IT was no exaggeration to say to that the roar of the crowd at Harewood rivalled that of the Red Arrows as they streaked across the sky.
The riders, hunched together in a tight pack, were given a heroes’ welcome as they rode into the historic grounds with crowds five or six deep at the roadside.
Earlier all eyes had turned to the heavens, not due to the sunshine, but owing to the fact that the guests of honour, the Duke and Duchess of Cambridge, as well as Prince Harry, had landed. As the riders gathered in front of the majestic stately home Christian Prudhomme did the honours and, in the blink of an eye, the Tour de France was underway in Yorkshire.
Among those cheering from the sidelines were Sid Miller and Graham Hinds, lifelong cycling fans who had ridden in from Knaresborough for the event.
“It’s a once in a lifetime opportunity,” said Mr Miller.
“I wouldn’t have missed this for the world. If you’d of told me as a teenager that the Tour de France would come to Yorkshire, and for two days, my God i’d of never believed you.
“What a day, an absolute pleasure.”
After the riders dashed off into the glorious countryside for the race the droves of cycling fans stayed put, determined to enjoy the rest of the day.
THE sun came out at Harewood just as the royal helicopter landed to cheers from the thousands of spectators in the grounds.
Crowds 10 or 20 deep continued the noisy welcome as the royals drove down the long drive to the grand house where they were greeted by members of Earl Harewood’s family and Mr Clegg.
The duchess, who was wearing a green Erdem coat over a green Suzannah dress, was given a bouquet by the Earl’s three-year-old grandson, Otis Shard.
The royal party seemed to enjoy the casual atmosphere outside the house - William and Harry both wearing open necked shirts and jeans with a blazer.
All three responded to shouts of “give us a wave” from the crowd who booed every time the French motorbike cameramen blocked their view.
The biggest cheers were reserved for the Tour riders who cruised down the tree-lined drive preceded by race director Christian Prudhomme in a pink car with the man who brought the event to the UK - Welcome to Yorkshire chief executive Gary Verity.
When the riders arrived at the start line, the royal party chatted with the British riders at the front - especially Cavendish - who appeared to thank Kate for coming.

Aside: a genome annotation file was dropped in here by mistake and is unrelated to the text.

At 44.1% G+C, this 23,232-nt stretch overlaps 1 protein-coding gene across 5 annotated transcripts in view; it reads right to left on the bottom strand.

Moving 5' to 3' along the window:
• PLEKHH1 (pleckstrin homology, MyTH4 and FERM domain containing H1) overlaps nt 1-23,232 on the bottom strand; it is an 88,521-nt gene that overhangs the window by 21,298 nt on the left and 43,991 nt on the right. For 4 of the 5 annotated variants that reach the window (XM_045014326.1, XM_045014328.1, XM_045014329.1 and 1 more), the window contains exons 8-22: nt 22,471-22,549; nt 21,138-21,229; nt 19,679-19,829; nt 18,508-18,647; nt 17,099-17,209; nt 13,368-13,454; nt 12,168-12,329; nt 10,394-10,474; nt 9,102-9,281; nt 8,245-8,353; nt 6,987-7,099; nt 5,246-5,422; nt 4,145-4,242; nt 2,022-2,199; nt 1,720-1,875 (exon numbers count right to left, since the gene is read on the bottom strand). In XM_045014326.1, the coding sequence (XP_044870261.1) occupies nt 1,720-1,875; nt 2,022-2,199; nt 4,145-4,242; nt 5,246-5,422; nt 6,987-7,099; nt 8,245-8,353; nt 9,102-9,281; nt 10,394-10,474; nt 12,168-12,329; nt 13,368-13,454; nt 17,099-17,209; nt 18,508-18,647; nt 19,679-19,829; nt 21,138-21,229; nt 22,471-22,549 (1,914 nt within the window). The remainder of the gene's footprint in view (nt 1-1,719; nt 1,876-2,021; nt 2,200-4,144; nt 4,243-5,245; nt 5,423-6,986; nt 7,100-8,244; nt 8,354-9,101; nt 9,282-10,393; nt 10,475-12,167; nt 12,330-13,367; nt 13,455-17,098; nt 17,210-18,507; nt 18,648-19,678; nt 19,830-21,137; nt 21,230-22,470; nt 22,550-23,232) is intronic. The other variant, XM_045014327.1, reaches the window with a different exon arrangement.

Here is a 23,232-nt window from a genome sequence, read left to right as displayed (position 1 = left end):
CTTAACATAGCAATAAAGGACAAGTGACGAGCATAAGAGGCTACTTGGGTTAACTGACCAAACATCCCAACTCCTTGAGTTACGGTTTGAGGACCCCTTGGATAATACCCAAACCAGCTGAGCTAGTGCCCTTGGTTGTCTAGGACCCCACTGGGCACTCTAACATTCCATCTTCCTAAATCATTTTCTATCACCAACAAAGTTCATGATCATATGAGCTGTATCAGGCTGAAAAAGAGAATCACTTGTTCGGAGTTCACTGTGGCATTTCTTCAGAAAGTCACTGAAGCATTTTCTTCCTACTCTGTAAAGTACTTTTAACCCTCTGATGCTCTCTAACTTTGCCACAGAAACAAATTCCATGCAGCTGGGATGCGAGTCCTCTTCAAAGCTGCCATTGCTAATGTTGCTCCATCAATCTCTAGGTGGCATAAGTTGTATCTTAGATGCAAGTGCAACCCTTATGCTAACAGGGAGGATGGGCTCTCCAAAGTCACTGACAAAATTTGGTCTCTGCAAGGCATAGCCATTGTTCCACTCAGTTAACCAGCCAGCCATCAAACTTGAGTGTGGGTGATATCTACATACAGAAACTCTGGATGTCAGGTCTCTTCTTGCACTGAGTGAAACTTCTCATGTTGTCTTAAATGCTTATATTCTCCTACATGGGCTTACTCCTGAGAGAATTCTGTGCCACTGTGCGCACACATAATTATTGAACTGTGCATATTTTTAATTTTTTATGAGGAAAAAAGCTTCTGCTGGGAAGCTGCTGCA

All three royal visitors chatted to Cavendish, Froome and Geraint Thomas, who all seemed relaxed at the start of the three-week long race.
Kate performed the ribbon-cutting ceremony to cheers from the crowds and the royal trio watched from just next to the start line as the teams sped down the hill and out of the park.
Once the riders were out of sight, William, Kate and Harry went over to the hundreds of spectators who had gathered outside Harewood’s impressive edifice.
Harry went to talk to the general public on one side of the road while the duke and duchess made their way down a line of invited guests.
William was heard to say: “The only better view would have been on the back of one of those motorbikes.”
There were more cheers when the royal party climbed back into the helicopter to travel to another part of the stage one route.
A few minutes earlier, a wave of cheers swept out of Leeds city centre and through the northern suburbs as the peleton swept by.
Spectators stood 10 deep at the barriers lining the A61 Scott Hall Road towards Harrogate. They had started arriving from early morning, bagging prime positions, bringing with them camping chairs and even stepladders so that they could have the best vantage point.
Every wall that could be climbed had been by people determined to get the best view.
And everybody who owned a yellow piece of clothing wore it, whether it was a t-shirt, scarf or baseball cap.
The crowds were unbroken all the way towards Harewood, through Moortown and Alwoodley, past Leeds Grammar School, cheering not just the competitors, but the outriding motorcyclists, especially the French gendarmes who worked the route with their Yorkshire counterparts.
It was a carnival atmosphere. One of the gendarmes pulled up by group of excited children, posed for photographs, and then, smiling, let each of them sound the two-tone siren of his motorcycle. The children had been practising their French, and chrorussed “Merci, monsieur,” as he waved farewell.
In the race itself, Jens Voigt, the oldest man in the Tour de France peloton, has led the breakaway through Otley and into Ilkley as the 101st Tour de France got underway amid rousing scenes in West Yorkshire.
Voigt, 42, riding his 17th Tour, led a three-man breakaway along the A660 after the peloton was given a grand send off at Harewood House by the Duke and Duchess of Cambridge, as well as Prince Harry.
All eyes were on British heroes Mark Cavendish and Chris Froome at the start, but it is Voigt, of Trek Factory Racing, along with Nicolas Edet of Cofidis and Benoit Jarrier of Bretagne-Seche who have established a lead of over two minutes on the peloton.